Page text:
Sun, May 16, 2010
Amputee Theater—6:41 PM
It's been weeks and weeks and weeks since my last update. Terrible. I've been so eager to post the latest animation, because I think it's getting a lot better, but I also want to go in order, so I have really been meaning to catch up.
I suppose part of the difficulty has been recoiling from the thought of having to relive this particular clip. I think it turned out all right in the end, but it was fraught with compromise from the word "Go," and out of all the work I've done so far at Animation Mentor, it was the exercise that came closest to killing me.
When I saw that parkour was an option for this assignment, I was excited to do something kinetic and different, to stretch my skills and begin rounding out my portfolio. One of the reasons I enjoy animation is the design aspect of it, and shot design is one of the best parts. I've said before that I like a moving camera – not just for its own sake, of course, but it does have a cinematic feel to it when done right. In my first term at AM, I'd seen this clip by a fellow student in the class ahead of me, and I had visions of doing a parkour shot in a similar style. But I found out my mentor didn't want us moving the camera, since it would interfere with the evaluation of the animated movement.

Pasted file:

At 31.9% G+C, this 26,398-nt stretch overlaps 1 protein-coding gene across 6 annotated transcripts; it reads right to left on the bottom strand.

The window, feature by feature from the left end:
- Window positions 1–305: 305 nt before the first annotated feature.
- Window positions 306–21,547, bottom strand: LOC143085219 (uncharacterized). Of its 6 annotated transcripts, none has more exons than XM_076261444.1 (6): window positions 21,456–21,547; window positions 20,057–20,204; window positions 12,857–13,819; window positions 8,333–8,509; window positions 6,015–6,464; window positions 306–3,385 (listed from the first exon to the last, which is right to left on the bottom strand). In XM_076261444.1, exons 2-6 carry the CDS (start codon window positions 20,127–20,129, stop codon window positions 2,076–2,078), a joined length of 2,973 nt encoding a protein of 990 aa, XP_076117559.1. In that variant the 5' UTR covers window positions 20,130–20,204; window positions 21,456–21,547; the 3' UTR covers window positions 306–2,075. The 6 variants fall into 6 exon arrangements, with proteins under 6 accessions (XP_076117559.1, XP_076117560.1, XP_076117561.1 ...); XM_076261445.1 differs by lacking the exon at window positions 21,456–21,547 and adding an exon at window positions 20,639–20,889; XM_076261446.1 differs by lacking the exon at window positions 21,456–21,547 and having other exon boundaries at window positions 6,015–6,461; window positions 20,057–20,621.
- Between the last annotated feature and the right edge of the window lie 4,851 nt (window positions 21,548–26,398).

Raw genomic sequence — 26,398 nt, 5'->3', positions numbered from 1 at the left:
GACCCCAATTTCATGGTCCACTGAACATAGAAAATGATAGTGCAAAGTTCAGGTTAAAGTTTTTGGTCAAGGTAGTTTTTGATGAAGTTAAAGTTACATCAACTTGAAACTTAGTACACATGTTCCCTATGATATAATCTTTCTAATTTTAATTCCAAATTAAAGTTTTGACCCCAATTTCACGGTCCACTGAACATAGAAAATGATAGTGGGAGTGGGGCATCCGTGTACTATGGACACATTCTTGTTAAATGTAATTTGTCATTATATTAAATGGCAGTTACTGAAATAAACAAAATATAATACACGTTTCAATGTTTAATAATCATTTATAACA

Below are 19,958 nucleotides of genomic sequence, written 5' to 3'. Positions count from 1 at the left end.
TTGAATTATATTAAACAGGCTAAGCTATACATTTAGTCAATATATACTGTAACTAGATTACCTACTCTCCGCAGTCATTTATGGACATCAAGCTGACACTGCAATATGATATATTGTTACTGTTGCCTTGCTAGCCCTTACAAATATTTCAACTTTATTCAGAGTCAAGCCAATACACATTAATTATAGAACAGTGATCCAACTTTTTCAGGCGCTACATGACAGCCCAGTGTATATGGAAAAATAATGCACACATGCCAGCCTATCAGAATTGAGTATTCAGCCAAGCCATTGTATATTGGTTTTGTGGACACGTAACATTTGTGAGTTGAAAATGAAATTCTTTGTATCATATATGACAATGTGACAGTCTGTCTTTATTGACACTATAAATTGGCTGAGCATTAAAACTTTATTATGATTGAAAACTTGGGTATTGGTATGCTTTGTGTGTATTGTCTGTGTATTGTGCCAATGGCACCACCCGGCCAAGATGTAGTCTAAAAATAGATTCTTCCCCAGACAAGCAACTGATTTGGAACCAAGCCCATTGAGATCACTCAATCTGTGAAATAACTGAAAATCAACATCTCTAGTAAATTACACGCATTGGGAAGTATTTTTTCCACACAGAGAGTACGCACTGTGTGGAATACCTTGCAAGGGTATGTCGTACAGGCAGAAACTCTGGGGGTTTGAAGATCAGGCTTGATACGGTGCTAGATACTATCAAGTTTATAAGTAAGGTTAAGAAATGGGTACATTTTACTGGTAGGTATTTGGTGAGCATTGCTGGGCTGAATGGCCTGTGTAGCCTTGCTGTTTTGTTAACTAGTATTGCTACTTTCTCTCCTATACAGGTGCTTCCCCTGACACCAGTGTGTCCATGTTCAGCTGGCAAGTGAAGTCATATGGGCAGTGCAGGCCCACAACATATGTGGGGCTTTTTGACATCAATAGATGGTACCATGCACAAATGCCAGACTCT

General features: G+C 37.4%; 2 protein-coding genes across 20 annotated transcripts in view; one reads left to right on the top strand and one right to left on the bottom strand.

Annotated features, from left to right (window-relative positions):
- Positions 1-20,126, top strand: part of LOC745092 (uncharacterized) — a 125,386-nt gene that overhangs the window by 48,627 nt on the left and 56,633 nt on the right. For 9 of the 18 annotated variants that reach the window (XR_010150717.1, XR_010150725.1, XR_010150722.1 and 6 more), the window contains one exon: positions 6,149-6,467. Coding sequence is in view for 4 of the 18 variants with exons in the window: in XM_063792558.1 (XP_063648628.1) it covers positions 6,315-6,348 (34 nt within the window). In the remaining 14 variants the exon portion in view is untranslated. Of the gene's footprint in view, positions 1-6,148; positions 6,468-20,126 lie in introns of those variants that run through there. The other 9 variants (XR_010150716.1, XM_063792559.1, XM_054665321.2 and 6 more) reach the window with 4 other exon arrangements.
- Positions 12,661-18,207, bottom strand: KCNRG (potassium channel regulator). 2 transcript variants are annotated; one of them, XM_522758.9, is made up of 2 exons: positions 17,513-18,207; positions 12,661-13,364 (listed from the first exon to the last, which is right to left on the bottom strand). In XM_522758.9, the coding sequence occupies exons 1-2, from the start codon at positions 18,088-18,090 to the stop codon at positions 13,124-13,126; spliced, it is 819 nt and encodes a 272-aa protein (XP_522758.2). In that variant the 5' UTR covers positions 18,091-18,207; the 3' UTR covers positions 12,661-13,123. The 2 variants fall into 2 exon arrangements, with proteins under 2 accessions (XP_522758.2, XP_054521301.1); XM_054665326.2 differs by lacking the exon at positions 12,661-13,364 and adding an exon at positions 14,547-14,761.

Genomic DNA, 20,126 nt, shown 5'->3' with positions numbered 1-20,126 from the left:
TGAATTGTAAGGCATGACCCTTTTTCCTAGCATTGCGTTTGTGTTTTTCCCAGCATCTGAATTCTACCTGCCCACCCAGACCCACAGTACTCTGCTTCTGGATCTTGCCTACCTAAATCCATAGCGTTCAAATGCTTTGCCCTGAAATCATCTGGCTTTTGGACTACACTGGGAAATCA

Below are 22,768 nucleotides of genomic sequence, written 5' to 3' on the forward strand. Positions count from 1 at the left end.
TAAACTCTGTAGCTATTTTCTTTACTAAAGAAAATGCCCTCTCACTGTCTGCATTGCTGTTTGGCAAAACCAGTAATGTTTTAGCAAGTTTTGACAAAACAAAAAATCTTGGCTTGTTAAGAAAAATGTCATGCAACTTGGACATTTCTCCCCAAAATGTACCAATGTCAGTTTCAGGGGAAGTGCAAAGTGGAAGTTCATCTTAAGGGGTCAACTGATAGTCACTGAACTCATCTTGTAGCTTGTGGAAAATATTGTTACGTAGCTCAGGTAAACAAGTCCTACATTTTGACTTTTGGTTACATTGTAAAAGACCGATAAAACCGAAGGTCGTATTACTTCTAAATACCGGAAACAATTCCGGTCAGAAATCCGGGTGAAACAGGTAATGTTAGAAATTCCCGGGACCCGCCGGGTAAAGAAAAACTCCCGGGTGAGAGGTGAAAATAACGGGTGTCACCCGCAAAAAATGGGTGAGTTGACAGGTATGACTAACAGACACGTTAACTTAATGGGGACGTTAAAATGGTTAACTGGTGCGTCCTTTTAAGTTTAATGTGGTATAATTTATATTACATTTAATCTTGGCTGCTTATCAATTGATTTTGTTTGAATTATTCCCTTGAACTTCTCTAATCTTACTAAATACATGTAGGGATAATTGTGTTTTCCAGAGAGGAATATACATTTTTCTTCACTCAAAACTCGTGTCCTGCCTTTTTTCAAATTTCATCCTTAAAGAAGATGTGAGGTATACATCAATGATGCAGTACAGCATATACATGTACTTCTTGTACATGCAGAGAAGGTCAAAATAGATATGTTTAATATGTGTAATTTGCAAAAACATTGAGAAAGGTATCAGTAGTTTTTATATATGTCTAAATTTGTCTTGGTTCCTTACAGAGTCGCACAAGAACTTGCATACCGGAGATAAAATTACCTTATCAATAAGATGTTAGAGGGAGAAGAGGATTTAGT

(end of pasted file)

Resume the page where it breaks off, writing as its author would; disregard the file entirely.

Further, since our character for this assignment was Stewie No Arms (he sounds like a mafia footsoldier, but he's just a version of the Stewie character without any arms), a whole lot of parkour movements were off limits – he simply couldn't do them. I probably should've let go of my parkour dreams at that point and done skipping or something, but for some reason I pressed on.
The shot I ended up with was a parkour move called "tic tac," in which freerunners climb using their momentum to bounce between two vertical objects. They usually grab the top of a wall at the end of this movement, and vault themselves over, but not so for Stewie No Arms. Fortunately, I found some YouTube footage of someone missing a step and falling in the middle of a tic tac, so I based my shot on that. Fitting it all into one static shot was a nightmare, though, and if this shot stays on my portfolio reel, I will probably break it into two camera angles or add a moving camera.
Aside from the camera angle and the fact that it's not the action I would've chosen, the animation in the shot turned out pretty well. That much, I'm certainly grateful for – now, when I'm struggling with an assignment, I can reflect on the parkour piece and know that no matter what, I will pull through.
Next stop: Tanglepuppy!